KENOSHA, Wis. (AP) - Turning back to the economic populism that helped drive his election campaign, President Donald Trump signed an order Tuesday he said should help American workers whose jobs are threatened by skilled immigrants.
At the headquarters of hand and power tool manufacturer Snap-on Inc., President Trump signed an order aimed at curbing what his administration says are hiring abuses in a visa program used by U.S. technology companies.
“We are going to defend our workers, protect our jobs and finally put America first,” President Trump declared, standing in front of an American flag fashioned out of wrenches.
Much like some prior orders, however, President Trump’s executive action Tuesday essentially looks for detailed reports rather than making decisive changes. In this case, the reports are about granting visas for highly skilled foreign workers and ensuring that government purchasing programs buy American made goods as required by law.
President Trump chose to sign the directive at Snap-on Inc., based in Wisconsin, a state he narrowly carried in November on the strength of support from white, working-class voters.
In his new directive, the president is targeting the H-1B visa program, which the White House says undercuts U.S. workers by bringing in large numbers of cheaper, foreign workers and driving down wages. The tech industry has argued that the H-1B program is needed because it encourages students to stay in the U.S. after getting degrees in high-tech specialties — and because companies can’t always find enough American workers with the skills they need.
The new order would direct U.S. agencies to propose rules to prevent immigration fraud and abuse in the program. They would also be asked to offer changes so that H-1B visas are awarded to the most-skilled or highest-paid applicants.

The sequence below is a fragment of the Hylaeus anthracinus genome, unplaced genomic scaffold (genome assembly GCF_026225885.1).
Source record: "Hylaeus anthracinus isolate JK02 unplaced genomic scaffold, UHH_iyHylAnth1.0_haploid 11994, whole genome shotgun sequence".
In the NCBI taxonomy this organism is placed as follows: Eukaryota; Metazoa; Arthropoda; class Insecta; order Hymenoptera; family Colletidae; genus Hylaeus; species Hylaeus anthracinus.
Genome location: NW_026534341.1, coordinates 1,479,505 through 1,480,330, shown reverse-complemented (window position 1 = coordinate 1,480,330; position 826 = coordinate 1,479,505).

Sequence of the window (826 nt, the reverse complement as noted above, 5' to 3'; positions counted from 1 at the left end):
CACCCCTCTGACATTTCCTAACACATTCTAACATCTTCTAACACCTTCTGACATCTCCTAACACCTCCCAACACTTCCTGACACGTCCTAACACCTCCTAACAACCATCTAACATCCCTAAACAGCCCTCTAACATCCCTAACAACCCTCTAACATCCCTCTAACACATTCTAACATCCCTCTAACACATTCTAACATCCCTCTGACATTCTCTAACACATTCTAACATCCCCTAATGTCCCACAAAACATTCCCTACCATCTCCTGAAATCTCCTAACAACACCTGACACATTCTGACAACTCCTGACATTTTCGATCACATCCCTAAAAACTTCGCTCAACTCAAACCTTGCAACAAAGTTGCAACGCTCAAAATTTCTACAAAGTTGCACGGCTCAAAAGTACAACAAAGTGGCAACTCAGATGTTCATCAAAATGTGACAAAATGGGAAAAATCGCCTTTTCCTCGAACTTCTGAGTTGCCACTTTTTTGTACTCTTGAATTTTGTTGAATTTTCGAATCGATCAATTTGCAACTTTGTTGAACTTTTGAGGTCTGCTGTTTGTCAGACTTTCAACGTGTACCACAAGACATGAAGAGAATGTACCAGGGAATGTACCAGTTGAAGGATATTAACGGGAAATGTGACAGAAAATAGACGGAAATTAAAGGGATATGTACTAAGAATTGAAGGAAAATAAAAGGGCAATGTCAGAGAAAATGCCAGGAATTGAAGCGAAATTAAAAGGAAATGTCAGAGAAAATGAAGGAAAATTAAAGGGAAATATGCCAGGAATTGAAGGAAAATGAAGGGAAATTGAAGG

The number of requests for H-1B visas declined this year by about 15 percent, or roughly 37,000 applications, but the total was still nearly 200,000, far more than the 85,000 limit.
Tuesday’s order also seeks to strengthen requirements that American-made products be used in certain federal construction projects, as well as in various grant-funded transportation projects. The commerce secretary is to review how to close loopholes in existing rules and provide recommendations to the president within 220 days. The order also asks agencies to assess the use of waivers.
The trip brought President Trump to the congressional district of House Speaker Paul Ryan, but Ryan was out of the country on a congressional trip. The president was greeted by Gov. Scott Walker outside Snap-on’s headquarters.
During his remarks, President Trump weighed in on another economic issue, promising to find a solution to a trade dispute with Canada that has left dairy farmers in Wisconsin and New York without a market they had for their product.
President Trump said Canada has been “very, very unfair” to dairy farmers and “we’re going to start working on that.”
Canada has decided to impose import taxes on ultra-filtered milk, a protein liquid concentrate used to make cheese. It had been duty free but Canada changed course after milk producers there complained. About 70 dairy producers in both U.S. states are affected.
As for the visa program, Democratic lawmakers and organizations ranging from the pro-business Chamber of Commerce to the Information Technology and Innovation Foundation say they welcome proposals to improve the visa program, though not always in line with Trump’s ideas.